The Regular Season of the NFL Each winner of the four divisions in the AFC and NFC qualifies, making up eight berths. Then, in each conference, two of the second-placed clubs with the best records advance; these are known as the wildcard teams. The remaining six teams play a series of games to determine which three will go into the Super Bowl.
The Wild Card Round is played over two days. On day 1, there are two matches played between wildcard teams, with the following rules:
If the two wildcards meet on paper, then the team that has the better record takes home the match. If they are tied on points but one team has more wins than the other, then the team with more wins goes through. There is no tiebreaker if both teams have an equal number of wins—the champion will be determined by head-to-head competition.
On day 2, the two winners from day 1 face off in another round of matches to determine which two teams will go into next year's Super Bowl. This process is repeated until all four wildcards have been decided. Teams still in the playoffs at this point are declared inactive for the Super Bowl.
The first wildcard was introduced in 1994. Prior to this change, the final two spots in the NFL Playoffs were filled by the last two teams in each division.
The Regular Season of the NFL The wildcard teams are always ranked fifth and sixth, with the fifth seed going to the team with the higher record. The playoff rounds are held over three weekends in January, with the first two rounds eliminating four clubs each. The third round is for the last eight places, with the winners meeting in the Super Bowl.
After the conclusion of the regular season, which includes all 16 National Football League (NFL) teams, the league's executive committee will vote on whether or not to re-seed the wildcards. If they decide to reseed them, then the first-round matchups would be determined by random drawing. There is no set formula for how many seeds each team should have, but it usually ranges from three to five.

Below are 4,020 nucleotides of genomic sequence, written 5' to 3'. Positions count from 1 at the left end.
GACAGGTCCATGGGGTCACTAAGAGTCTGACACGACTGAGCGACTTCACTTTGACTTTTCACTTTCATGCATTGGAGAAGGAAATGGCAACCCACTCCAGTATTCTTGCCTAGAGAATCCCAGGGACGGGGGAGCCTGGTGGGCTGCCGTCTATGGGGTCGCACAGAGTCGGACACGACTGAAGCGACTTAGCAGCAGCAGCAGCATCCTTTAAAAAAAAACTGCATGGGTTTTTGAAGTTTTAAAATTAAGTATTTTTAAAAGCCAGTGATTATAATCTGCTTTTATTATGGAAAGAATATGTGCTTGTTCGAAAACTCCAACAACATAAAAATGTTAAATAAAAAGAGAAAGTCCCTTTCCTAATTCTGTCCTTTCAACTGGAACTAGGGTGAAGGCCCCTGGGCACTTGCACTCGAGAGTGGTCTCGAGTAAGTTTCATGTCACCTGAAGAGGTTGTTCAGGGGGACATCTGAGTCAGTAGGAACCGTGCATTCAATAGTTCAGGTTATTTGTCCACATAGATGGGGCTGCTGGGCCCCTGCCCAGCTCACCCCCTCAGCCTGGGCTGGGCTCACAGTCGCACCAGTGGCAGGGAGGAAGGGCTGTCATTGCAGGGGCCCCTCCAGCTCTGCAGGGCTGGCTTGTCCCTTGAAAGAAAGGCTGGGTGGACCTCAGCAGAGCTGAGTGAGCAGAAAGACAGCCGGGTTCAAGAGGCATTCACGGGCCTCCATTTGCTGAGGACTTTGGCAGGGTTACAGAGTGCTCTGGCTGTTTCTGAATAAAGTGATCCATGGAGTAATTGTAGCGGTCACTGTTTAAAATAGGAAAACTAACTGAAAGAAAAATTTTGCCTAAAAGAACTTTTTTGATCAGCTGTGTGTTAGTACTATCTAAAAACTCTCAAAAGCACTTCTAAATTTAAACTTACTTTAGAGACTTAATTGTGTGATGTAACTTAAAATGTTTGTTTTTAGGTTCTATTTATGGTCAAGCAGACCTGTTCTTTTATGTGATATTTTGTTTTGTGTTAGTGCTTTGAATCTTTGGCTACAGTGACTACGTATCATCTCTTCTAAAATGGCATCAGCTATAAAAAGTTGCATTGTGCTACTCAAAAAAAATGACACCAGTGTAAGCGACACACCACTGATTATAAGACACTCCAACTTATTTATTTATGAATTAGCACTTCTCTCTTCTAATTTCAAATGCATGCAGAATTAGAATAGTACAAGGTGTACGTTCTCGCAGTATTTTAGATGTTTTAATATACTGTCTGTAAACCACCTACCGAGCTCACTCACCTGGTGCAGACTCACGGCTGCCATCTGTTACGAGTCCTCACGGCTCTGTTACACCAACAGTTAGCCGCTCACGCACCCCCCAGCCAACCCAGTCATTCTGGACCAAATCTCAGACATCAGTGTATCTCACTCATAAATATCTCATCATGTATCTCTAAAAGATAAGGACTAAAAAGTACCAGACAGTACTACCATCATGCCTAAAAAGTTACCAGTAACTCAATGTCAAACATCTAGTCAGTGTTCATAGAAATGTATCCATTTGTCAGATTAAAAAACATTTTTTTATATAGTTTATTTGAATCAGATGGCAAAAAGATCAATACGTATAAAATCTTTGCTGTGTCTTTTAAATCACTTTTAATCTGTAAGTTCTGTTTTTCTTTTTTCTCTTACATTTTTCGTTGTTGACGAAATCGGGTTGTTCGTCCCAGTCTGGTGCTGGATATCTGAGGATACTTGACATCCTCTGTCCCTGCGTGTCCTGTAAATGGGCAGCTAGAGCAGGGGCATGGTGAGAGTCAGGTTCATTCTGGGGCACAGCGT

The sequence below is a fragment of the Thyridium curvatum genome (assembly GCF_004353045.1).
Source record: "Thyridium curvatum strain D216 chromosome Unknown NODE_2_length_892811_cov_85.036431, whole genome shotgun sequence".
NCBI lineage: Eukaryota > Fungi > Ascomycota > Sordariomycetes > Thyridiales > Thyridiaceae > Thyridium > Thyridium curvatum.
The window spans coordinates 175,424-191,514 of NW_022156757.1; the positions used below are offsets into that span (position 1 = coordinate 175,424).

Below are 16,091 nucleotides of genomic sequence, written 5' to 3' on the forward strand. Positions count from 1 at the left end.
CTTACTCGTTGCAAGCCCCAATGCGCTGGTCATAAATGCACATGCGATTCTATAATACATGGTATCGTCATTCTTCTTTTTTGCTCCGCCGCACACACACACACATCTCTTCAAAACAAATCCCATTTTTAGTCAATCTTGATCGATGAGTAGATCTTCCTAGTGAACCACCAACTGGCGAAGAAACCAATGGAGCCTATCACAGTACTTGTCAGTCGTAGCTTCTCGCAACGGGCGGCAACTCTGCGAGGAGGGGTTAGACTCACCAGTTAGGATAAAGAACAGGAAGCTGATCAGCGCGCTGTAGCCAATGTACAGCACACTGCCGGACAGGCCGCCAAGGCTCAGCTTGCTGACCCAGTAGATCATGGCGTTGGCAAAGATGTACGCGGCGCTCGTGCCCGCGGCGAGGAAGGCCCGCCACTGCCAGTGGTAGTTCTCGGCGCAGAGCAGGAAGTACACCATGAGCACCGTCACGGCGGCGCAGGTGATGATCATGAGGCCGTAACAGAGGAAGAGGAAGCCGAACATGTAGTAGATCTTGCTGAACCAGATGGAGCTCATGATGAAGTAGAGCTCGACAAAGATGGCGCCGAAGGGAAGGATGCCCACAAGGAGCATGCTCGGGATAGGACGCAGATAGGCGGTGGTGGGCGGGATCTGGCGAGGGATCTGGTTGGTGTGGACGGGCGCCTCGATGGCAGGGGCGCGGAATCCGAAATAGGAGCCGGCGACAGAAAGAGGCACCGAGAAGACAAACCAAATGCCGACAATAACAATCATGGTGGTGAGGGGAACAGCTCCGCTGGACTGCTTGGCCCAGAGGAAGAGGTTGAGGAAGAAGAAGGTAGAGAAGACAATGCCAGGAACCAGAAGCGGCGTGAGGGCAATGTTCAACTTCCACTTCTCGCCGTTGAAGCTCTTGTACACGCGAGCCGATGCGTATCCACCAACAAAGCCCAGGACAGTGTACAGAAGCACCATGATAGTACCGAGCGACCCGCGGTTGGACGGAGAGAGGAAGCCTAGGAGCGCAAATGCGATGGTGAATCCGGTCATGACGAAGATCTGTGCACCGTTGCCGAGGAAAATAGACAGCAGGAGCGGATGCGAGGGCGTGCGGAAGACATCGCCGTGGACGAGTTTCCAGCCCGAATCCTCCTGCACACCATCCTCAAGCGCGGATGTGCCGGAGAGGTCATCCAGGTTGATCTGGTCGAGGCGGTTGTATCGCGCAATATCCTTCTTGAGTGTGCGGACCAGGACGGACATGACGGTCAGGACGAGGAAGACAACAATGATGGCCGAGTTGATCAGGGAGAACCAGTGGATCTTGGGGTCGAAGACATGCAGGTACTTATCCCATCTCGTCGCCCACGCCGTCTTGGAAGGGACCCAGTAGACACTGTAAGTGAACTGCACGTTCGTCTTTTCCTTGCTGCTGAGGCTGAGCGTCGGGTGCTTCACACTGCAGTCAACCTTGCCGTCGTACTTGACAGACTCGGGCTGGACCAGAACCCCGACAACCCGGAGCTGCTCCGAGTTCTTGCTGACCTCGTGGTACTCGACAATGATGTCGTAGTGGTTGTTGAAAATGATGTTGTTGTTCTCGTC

If a team were to win its division but not qualify for the playoffs, or if it finishes last in its division but qualifies as a wild card, that club would retain its original seed. However, if it wins its section but does not advance beyond the first round, or loses in the first round but fails to make the conference championship game, it would be demoted to the next lower seed.
There has never been a wild card team earn a spot in the Super Bowl; however, the idea was proposed by former NFL commissioner Paul Tagliabue who believed it would give smaller market teams an opportunity to compete for the title.
Since 2020, each of the two conferences in the National Football League (NFL) has sent three wild-card teams and four division champions to the postseason. The "Wild Card Round" is the opening round of the playoffs. Two teams that finish with identical records will play each other for the right to advance to the next round. If these teams are tied after regulation time, the winner is determined by a series of games called "Sudden Death".
In Major League Baseball (MLB), there are two types of wild cards: one for each league. In both cases, they give the last spot in their respective leagues to teams that finished with equal records during the season. These teams then compete against each other to see which one advances to the next round.
In the NBA, there is only one type of wild card: one for the entire league. This team gets the final playoff spot regardless of record. They are given this status because the regular season standings are so close between all the teams that it doesn't make sense to have a separate first-round series just for the last spot.
In the NFL, there are two types of wild cards: one for each conference. These teams get the final spot in their respective conferences and then face off in the Wild Card Round.
While this is the standard, a few teams have won the Super Bowl despite not winning their division during the regular season. Several previous "wild card" teams have won their conferences before going on to lose in the Super Bowl.
The top and second seeds receive byes during the wildcard weekend, while the remaining eight teams participate, meaning a wildcard club may knock out a division champion in the first round. During this round, which is normally held on the first weekend of January, the third seed takes on the sixth seed, while the fourth seed takes on the fifth seed.